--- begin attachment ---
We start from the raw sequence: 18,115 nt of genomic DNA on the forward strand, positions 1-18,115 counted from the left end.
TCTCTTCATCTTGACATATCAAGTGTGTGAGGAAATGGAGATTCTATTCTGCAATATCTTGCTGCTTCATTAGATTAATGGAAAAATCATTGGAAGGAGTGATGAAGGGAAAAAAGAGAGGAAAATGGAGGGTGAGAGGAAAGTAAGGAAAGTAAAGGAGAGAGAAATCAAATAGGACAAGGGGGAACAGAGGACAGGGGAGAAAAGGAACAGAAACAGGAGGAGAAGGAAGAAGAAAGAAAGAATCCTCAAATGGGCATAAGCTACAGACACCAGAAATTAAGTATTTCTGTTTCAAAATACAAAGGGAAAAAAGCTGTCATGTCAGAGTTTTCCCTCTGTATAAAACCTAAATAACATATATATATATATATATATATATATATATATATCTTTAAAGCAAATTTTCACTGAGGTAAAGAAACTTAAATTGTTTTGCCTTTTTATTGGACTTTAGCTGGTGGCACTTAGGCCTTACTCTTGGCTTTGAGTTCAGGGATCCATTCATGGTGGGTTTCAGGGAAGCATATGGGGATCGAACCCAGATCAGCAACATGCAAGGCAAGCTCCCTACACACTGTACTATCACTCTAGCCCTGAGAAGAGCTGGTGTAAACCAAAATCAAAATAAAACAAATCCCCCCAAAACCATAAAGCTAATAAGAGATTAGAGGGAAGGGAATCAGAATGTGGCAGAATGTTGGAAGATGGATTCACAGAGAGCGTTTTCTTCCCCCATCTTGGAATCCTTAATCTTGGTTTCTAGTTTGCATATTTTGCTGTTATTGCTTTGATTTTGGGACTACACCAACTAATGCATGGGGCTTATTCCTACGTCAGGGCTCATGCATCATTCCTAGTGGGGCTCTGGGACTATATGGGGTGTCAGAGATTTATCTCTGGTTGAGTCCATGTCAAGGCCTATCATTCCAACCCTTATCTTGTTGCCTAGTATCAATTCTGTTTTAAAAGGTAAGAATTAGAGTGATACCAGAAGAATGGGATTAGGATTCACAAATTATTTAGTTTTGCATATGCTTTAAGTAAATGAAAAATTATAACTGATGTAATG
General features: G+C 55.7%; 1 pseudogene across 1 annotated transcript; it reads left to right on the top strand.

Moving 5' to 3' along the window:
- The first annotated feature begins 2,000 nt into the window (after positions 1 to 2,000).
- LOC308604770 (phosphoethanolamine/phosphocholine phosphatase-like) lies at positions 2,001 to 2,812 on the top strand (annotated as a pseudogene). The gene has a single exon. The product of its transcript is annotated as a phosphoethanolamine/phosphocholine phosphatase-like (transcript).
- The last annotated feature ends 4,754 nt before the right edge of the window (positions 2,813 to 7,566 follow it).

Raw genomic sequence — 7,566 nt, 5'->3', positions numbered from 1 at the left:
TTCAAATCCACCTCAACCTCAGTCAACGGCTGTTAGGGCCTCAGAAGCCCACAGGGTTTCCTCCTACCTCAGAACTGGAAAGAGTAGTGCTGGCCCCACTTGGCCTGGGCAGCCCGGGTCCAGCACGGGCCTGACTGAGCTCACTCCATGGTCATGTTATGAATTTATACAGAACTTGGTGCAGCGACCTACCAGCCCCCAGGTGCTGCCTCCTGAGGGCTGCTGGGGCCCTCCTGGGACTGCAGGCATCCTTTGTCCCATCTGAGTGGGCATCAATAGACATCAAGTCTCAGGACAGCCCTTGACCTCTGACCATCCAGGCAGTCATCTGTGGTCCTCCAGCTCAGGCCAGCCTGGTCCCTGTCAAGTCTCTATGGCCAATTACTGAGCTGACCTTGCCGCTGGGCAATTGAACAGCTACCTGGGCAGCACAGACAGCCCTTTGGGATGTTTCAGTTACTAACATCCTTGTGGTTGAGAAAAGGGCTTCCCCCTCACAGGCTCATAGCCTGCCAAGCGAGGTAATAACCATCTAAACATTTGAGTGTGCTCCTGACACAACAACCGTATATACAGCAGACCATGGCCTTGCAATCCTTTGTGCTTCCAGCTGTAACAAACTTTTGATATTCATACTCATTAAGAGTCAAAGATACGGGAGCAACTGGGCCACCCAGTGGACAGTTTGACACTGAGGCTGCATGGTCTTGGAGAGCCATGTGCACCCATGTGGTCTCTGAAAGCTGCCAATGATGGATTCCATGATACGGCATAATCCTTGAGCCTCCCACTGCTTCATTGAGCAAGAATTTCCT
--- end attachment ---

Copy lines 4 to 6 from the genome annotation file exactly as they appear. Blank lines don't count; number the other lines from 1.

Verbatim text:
Moving 5' to 3' along the window:
- The first annotated feature begins 2,000 nt into the window (after positions 1 to 2,000).
- LOC308604770 (phosphoethanolamine/phosphocholine phosphatase-like) lies at positions 2,001 to 2,812 on the top strand (annotated as a pseudogene). The gene has a single exon. The product of its transcript is annotated as a phosphoethanolamine/phosphocholine phosphatase-like (transcript).